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The fridge is one of the hose appliances that we’re just used to leaving on all the time- at least when it comes to a sticks-and-bricks home. It’s rare that we don’t have something that needs to be kept cool so it never crosses our mind to turn it off.
But things are little different in an RV and whether your RV is in storage or you’re just eating out instead of cooking in your rig there are plenty of scenarios where your RV’s fridge will be empty.
So should you still leave it on all the time?
Your RV fridge doesn’t need to be left on all of the time and it should be turned off when your RV is in storage or when you’re not using your RV for a month or more. Additionally, propane fridges should be disconnected for safety reasons while you’re on the road.
That’s the quick answer but let’s take a closer look at everything you need to know.
What Happens If My RV’s Fridge Is On All The Time?
If you opt to leave your RV fridge on all of the time, there likely won’t be many big consequences to doing so. It won’t affect the longevity of your fridge and your RV will always be ready to go with cold drinks and food, so why isn’t it a good idea to keep it on all the time?
It Can Get Expensive
You probably turn your lights off when you leave your house, and make sure to unplug appliances that you’re not actively using. It just makes sense. So, why not extend that logic to your RV fridge? Why leave it on if it’s not being used? Turning it off is a decision that makes sense for your wallet.
If you leave your RV fridge on even if you aren’t using your RV for a stretch of time, you still need to pay for the electricity and or propane that it uses. That is going to cost you when it doesn’t have to.
Imagine your RV fridge is running on using a 20lb propane tank which will last about 11 days. If you aren’t planning to use your RV for three months and leave your fridge running, you would have to refill your propane tank about 8 times. Propane can cost about $2.75 per gallon to refill so that means you would have lost over $100 towards a fridge you’re not even using.
I’m guessing you can think of a number of things you would rather spend $100 on, I definitely can.
It’s Not Great For The Environment
If, for some crazy reason the cost savings don’t convince you to turn off your RV fridge, then keep in mind the overall environmental impact leaving it on has. Most people nowadays are relatively cognizant of their impact on the environment and try to do little things to keep their impact lower. The simple act of turning off your RV fridge while not using it can lower your impact and make you feel a bit better in the process.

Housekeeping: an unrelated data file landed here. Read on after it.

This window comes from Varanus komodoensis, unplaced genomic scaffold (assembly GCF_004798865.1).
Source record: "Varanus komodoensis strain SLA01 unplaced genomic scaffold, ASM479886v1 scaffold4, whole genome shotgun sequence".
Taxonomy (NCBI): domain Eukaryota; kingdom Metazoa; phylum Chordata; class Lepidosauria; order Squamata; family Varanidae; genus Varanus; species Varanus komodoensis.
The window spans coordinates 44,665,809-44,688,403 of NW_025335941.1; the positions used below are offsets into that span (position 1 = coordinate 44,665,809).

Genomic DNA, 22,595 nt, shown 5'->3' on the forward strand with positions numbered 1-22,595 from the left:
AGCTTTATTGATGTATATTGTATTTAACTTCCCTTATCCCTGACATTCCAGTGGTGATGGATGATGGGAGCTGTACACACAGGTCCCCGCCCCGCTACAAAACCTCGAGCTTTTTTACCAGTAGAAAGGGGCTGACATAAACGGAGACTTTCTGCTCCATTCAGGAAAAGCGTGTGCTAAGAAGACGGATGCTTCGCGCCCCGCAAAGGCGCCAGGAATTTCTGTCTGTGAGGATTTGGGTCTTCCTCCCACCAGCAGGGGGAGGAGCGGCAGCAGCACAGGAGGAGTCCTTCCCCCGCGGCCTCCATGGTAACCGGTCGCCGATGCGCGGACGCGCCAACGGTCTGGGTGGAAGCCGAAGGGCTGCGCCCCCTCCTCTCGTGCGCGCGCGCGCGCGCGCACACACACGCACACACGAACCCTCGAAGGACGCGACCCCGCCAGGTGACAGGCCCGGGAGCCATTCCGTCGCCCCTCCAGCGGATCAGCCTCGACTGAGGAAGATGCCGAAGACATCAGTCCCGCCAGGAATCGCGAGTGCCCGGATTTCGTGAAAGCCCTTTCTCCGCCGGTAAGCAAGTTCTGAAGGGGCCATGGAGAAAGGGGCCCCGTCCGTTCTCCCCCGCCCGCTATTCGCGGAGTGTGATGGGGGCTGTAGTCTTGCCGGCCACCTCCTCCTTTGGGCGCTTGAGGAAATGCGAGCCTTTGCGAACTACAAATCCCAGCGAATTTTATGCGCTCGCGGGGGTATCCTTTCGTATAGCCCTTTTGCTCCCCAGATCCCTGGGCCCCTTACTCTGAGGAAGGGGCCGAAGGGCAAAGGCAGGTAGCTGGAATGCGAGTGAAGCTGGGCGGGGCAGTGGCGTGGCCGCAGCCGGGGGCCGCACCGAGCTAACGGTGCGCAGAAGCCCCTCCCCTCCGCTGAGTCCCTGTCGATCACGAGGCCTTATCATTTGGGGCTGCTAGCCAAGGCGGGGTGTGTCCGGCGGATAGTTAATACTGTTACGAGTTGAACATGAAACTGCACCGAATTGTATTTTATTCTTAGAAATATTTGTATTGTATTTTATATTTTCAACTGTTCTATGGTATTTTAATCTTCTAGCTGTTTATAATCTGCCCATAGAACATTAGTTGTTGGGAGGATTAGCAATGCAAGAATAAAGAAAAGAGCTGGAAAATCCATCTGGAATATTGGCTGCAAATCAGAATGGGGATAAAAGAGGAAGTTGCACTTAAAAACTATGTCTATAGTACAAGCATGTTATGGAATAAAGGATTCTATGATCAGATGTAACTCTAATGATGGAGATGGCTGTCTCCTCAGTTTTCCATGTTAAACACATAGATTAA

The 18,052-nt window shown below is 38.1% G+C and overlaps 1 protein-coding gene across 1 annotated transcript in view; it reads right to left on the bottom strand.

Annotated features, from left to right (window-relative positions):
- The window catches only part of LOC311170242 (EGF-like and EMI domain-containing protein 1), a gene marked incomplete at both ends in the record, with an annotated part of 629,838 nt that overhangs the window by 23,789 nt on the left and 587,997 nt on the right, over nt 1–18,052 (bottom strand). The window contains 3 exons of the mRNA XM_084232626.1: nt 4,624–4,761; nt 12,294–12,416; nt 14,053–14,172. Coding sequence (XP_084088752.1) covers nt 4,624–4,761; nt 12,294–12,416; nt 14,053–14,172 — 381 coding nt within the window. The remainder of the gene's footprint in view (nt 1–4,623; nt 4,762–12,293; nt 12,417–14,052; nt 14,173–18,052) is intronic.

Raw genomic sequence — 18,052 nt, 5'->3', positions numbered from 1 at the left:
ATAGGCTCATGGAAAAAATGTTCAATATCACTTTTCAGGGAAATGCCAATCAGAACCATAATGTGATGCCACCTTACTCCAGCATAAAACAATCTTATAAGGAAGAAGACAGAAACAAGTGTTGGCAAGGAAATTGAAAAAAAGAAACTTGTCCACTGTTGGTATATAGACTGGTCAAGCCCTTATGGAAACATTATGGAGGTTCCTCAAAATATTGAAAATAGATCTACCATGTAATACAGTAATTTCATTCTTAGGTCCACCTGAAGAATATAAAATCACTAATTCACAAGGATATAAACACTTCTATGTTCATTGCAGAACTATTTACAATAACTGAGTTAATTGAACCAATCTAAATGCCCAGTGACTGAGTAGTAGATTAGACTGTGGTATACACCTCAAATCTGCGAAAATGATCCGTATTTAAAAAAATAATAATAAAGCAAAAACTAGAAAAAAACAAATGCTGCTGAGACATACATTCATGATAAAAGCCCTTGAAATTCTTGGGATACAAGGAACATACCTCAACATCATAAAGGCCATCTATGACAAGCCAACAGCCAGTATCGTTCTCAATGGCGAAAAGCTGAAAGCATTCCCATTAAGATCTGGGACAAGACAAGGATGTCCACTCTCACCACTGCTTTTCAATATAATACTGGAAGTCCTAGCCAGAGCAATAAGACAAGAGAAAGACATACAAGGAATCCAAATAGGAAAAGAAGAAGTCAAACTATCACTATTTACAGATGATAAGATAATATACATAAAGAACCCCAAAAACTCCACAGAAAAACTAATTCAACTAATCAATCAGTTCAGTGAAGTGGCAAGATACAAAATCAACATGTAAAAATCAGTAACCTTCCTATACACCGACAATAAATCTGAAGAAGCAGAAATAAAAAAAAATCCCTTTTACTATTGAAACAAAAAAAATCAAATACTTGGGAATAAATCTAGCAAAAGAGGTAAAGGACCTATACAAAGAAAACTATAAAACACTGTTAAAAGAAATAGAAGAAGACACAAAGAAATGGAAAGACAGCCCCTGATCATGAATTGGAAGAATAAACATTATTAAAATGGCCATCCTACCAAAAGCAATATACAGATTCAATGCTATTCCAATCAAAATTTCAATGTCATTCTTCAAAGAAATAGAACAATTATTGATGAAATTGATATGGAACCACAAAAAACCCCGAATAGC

Using less energy is always going to be beneficial for the environment.
Does It Affect The Longevity Of My Fridge?
If you talk to people in the RV community, you might hear that you should leave your fridge running all of the time because turning it on and off all the time will cause damage, and keeping it on will make it last longer. This is a long-standing myth, and not true.
RV fridges are designed for RVs. That means they can absolutely withstand being turned on and off regularly.
When on the road, there is no guarantee that you can maintain power in your fridge, so RV fridges are designed with that in mind.
Does The Type Of Fridge I Have Make A Difference?
There are a few different types of fridges you can get for your RV. Most of them will at least run on propane, but many offer the ability to switch between power types. These are called 2 way and 3 way fridges.
- 2 way fridges run on AC and propane, DC and propane or, just AC/DC electricity.
- 3 way fridges run on AC, DC or propane.
No matter the type, you will want to turn it off if you aren’t using it consistently or traveling often. I would recommend one that offers the most versatility or even consider a solar-powered fridge which offers the most versatility.
Is There A Right Way To Turn My RV Fridge On And Off?
It kind of sounds like a hassle if you have to turn your fridge on and off and on and off again, right? It’s not too difficult and the dollars saved from doing it will be well worth the effort.
Turning It Off
When you go to turn off your RV fridge, there are a few steps you’ll want to take to save yourself headaches down the road.
First thing first, make sure you empty all the food from the fridge. This may seem like an obvious step but it’s probably one of the most important ones. The last thing anyone wants is to get ready for an adventure and find a fridge full of rotted food.
Additionally, you should make sure that the fridge is cleaned. Dirty condiment bottles, sticky juice spills, and other messes can cause mold if left for too long.